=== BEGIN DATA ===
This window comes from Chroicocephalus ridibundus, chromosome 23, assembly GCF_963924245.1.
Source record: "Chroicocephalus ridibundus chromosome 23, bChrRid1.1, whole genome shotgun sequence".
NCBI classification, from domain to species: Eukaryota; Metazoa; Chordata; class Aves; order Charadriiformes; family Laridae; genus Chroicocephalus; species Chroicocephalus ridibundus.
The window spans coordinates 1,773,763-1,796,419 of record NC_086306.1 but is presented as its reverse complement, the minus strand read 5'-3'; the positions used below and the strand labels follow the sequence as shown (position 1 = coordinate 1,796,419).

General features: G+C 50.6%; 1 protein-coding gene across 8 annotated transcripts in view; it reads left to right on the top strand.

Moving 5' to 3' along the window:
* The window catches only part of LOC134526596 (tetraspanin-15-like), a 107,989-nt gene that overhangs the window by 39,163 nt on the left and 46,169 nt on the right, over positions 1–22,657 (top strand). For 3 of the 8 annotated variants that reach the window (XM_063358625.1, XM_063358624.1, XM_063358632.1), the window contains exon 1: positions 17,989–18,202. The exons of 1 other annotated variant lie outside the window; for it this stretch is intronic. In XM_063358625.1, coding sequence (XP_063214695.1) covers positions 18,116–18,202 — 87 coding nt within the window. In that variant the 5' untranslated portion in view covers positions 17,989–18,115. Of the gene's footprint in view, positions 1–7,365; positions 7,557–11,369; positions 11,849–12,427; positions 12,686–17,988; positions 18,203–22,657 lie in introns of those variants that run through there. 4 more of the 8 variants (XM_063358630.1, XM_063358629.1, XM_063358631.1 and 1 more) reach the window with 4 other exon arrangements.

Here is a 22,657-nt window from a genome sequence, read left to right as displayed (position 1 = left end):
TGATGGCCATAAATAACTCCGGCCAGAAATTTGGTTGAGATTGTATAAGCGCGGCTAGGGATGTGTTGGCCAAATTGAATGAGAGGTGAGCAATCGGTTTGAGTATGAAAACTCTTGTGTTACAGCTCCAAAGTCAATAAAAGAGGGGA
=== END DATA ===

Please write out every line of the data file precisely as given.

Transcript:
This window comes from Chroicocephalus ridibundus, chromosome 23, assembly GCF_963924245.1.
Source record: "Chroicocephalus ridibundus chromosome 23, bChrRid1.1, whole genome shotgun sequence".
NCBI classification, from domain to species: Eukaryota; Metazoa; Chordata; class Aves; order Charadriiformes; family Laridae; genus Chroicocephalus; species Chroicocephalus ridibundus.
The window spans coordinates 1,773,763-1,796,419 of record NC_086306.1 but is presented as its reverse complement, the minus strand read 5'-3'; the positions used below and the strand labels follow the sequence as shown (position 1 = coordinate 1,796,419).

General features: G+C 50.6%; 1 protein-coding gene across 8 annotated transcripts in view; it reads left to right on the top strand.

Moving 5' to 3' along the window:
* The window catches only part of LOC134526596 (tetraspanin-15-like), a 107,989-nt gene that overhangs the window by 39,163 nt on the left and 46,169 nt on the right, over positions 1–22,657 (top strand). For 3 of the 8 annotated variants that reach the window (XM_063358625.1, XM_063358624.1, XM_063358632.1), the window contains exon 1: positions 17,989–18,202. The exons of 1 other annotated variant lie outside the window; for it this stretch is intronic. In XM_063358625.1, coding sequence (XP_063214695.1) covers positions 18,116–18,202 — 87 coding nt within the window. In that variant the 5' untranslated portion in view covers positions 17,989–18,115. Of the gene's footprint in view, positions 1–7,365; positions 7,557–11,369; positions 11,849–12,427; positions 12,686–17,988; positions 18,203–22,657 lie in introns of those variants that run through there. 4 more of the 8 variants (XM_063358630.1, XM_063358629.1, XM_063358631.1 and 1 more) reach the window with 4 other exon arrangements.

Here is a 22,657-nt window from a genome sequence, read left to right as displayed (position 1 = left end):
TGATGGCCATAAATAACTCCGGCCAGAAATTTGGTTGAGATTGTATAAGCGCGGCTAGGGATGTGTTGGCCAAATTGAATGAGAGGTGAGCAATCGGTTTGAGTATGAAAACTCTTGTGTTACAGCTCCAAAGTCAATAAAAGAGGGGA